Principal CAE Engineer
Dr. Luo obtained his BEng in 1981, MEng in 1984 at Central Southern University in China & PhD in 1994 at South Bank University in London and completed his post-doctoral research at Leicester University in UK. He is a Principal CAE Engineer at Trelleborg IAVS in UK. He is also teaching CAE course for post-graduate students in China. He has performed simulation works on several hundred rubber anti-vibration products in industry over 20 years. He is Charted Engineer, Industrial Adviser and Fellow of Institution of Mechanical Engineers in UK. He has published his own book â€œNumerical prediction & case validation for rubber anti-vibration systemâ€ in both English and Chinese. He, as the first author, has also published nearly 40 articles in peer-reviewed journals.
Robert Luo(Research Area)
His research interests: stress, fatigue, dynamics, creep and relaxation, CFD with FSI evaluations on design and applications of rubber anti-vibration components.
Huazhong University of Science and Technology
Jintao Zhu received his Ph.D. (Polymer Chemistry & Physics) in Changchun Institute of Applied Chemistry (CIAC), Chinese Academy of Science in 2005. Afterwards, he carried out postdoctoral research at the University of Alberta, Canada and University of Massachusetts Amherst, USA. In 2009, he joined as a Professor in the School of Chemistry and Chemical Engineering at the Huazhong University of Science and Technology (HUST). Since 2016, he is the Dean of the School of Chemistry and Chemical Engineering at HUST. He has published over 100 papers, contributed 3 book chapters and holds 5 patents. He is a recipient of China National Funds for Distinguished Young Scholar (2015) and Chinese Chemical Society Youth Awards (2013).
Zhu Jintao(Research Area)
Confined assembly of block copolymers and inorganic nanoparticles, interfacial manipulation of shape and international structures of functional particles, responsive photonic materials and microfluidics processing of polymer particles.
Anil Kumar is currently a Professor at IIT Bombay, in the Department of Chemistry, Center for excellence in Nanoelectronics, National Center for Photovoltaic Research and Education and National Center for Excellence in Technologies for Internal Security. His group's research interest are in the area of continuous flow processes and printable optoelectronic devices based on conjugated polymers. In this direction, the main focus is on the development of handheld explosive sensors, electrochromic devices, thin film optoelectronic devices and transparent conductor etc. They have developed a state of the art continuous flow process lab and also conduct regular training programs and workshops in Continuous Flow Process to train the next generation of human resources in this important emerging technology. Based on the processes, he started a company â€œSycon Polymers India Pvt Ltdâ€ (http://sycon.in/Home). His group also has developed many technologies including transfer of technology in the domain of handheld explosive sensors and continuous flow processes.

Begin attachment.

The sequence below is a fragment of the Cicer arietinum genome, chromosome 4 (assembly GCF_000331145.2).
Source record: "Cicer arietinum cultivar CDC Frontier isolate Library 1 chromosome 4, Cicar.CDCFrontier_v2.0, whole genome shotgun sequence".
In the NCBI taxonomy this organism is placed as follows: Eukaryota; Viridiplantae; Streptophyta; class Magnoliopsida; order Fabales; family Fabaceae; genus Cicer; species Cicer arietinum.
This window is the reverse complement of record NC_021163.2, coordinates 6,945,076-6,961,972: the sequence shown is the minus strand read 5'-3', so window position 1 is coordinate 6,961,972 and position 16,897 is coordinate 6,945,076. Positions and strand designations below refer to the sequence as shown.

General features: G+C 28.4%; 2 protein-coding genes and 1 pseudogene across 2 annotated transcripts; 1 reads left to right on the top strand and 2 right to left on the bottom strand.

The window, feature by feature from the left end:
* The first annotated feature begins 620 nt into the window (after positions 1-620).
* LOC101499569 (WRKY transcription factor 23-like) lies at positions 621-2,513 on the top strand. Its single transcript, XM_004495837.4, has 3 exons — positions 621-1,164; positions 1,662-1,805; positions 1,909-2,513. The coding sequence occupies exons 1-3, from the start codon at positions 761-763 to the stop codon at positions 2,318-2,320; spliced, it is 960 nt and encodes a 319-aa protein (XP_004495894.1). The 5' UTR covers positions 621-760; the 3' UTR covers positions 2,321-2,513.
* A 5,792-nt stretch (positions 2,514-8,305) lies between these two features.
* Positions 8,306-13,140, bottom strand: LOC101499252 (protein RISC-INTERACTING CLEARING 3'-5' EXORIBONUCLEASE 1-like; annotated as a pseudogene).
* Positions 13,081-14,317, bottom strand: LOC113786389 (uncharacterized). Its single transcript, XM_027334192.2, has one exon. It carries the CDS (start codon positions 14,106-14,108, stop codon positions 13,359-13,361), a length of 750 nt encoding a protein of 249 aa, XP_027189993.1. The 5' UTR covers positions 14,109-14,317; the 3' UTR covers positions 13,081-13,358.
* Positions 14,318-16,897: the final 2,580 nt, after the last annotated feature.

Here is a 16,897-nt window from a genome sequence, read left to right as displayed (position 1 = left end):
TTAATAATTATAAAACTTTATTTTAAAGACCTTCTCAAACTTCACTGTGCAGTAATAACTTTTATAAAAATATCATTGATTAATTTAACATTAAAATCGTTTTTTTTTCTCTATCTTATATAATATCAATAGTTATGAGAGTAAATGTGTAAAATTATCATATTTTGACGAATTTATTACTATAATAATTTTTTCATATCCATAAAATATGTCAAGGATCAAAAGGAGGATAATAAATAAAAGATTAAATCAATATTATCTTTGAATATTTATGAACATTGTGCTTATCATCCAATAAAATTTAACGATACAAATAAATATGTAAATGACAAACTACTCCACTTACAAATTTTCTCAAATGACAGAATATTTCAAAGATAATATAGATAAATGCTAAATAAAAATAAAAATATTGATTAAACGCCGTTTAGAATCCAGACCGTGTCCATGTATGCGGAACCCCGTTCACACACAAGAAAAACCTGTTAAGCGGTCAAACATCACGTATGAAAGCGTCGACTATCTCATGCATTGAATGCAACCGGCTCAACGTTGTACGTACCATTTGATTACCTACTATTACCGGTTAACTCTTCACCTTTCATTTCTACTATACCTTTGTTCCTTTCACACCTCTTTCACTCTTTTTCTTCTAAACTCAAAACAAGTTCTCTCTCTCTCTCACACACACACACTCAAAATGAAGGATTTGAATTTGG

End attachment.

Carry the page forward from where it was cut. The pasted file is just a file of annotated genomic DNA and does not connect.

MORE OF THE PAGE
Anil Kumar(Research Area)
His group's research interest are in the area of continuous flow processes and printable optoelectronic devices based on conjugated polymers. In this direction, the main focus is on the development of handheld explosive sensors, electrochromic devices, thin film optoelectronic devices and transparent conductor etc.
Indian Institute of Science
Satish Amrutrao Patil (Biography)
Prof. Satish Patil is presently an Associate Professor at Indian Institute of Science, Bangalore. Prof. Patil has made extensive fundamental and applied contributions to the field of molecular electronics. In particular, his research works on air-stable n-channel conjugated polymers and observation of band-like transport in conjugated polymers is truly path breaking. He has authored over 100 scientific papers and has about 4 technical patents to his credit. Professor Patil has guided several Ph.D. students and has more than 10 years of teaching experience in Indiaâ€™s premier R&D and academic institution. He is a recipient of Indian National Science Academy (INSA) medal for Young Scientist (2009), Young Affiliate of the World Academy of Sciences (TWAS), DST-SwarnaJayanti Fellow, Bronze Medal of Chemical Research Society and Materials Research Society of India and Prof. Kaushal Kishore Memorial Award of the Society of Polymer Science, India.
Satish Amrutrao Patil (Research Area)
Exploring the manifold of molecular electronics ranging from organic photovoltaics, light-emitting diodes and field-effect transistors and synthesizing multifunctional conjugated polymers and oligomers with novel properties and studying their characteristics working at the interface of chemistry, physics and materials engineering.